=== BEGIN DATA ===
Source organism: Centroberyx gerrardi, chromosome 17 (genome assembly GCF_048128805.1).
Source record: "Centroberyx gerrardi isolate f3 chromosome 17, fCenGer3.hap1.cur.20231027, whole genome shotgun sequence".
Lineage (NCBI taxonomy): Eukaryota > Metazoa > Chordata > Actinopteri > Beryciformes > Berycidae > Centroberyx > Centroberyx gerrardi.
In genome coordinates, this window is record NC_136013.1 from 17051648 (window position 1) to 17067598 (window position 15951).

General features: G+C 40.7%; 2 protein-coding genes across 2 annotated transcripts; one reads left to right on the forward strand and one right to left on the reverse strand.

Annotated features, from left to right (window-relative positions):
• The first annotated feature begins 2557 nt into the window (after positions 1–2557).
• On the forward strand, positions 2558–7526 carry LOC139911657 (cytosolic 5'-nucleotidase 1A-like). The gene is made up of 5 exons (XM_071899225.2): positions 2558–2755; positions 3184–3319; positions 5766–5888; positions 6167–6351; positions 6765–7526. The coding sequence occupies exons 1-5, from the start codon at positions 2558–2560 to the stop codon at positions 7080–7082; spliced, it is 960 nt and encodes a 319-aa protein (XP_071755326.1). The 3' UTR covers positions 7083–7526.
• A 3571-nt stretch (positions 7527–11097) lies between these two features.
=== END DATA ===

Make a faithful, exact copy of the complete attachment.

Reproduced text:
Source organism: Centroberyx gerrardi, chromosome 17 (genome assembly GCF_048128805.1).
Source record: "Centroberyx gerrardi isolate f3 chromosome 17, fCenGer3.hap1.cur.20231027, whole genome shotgun sequence".
Lineage (NCBI taxonomy): Eukaryota > Metazoa > Chordata > Actinopteri > Beryciformes > Berycidae > Centroberyx > Centroberyx gerrardi.
In genome coordinates, this window is record NC_136013.1 from 17051648 (window position 1) to 17067598 (window position 15951).

General features: G+C 40.7%; 2 protein-coding genes across 2 annotated transcripts; one reads left to right on the forward strand and one right to left on the reverse strand.

Annotated features, from left to right (window-relative positions):
• The first annotated feature begins 2557 nt into the window (after positions 1–2557).
• On the forward strand, positions 2558–7526 carry LOC139911657 (cytosolic 5'-nucleotidase 1A-like). The gene is made up of 5 exons (XM_071899225.2): positions 2558–2755; positions 3184–3319; positions 5766–5888; positions 6167–6351; positions 6765–7526. The coding sequence occupies exons 1-5, from the start codon at positions 2558–2560 to the stop codon at positions 7080–7082; spliced, it is 960 nt and encodes a 319-aa protein (XP_071755326.1). The 3' UTR covers positions 7083–7526.
• A 3571-nt stretch (positions 7527–11097) lies between these two features.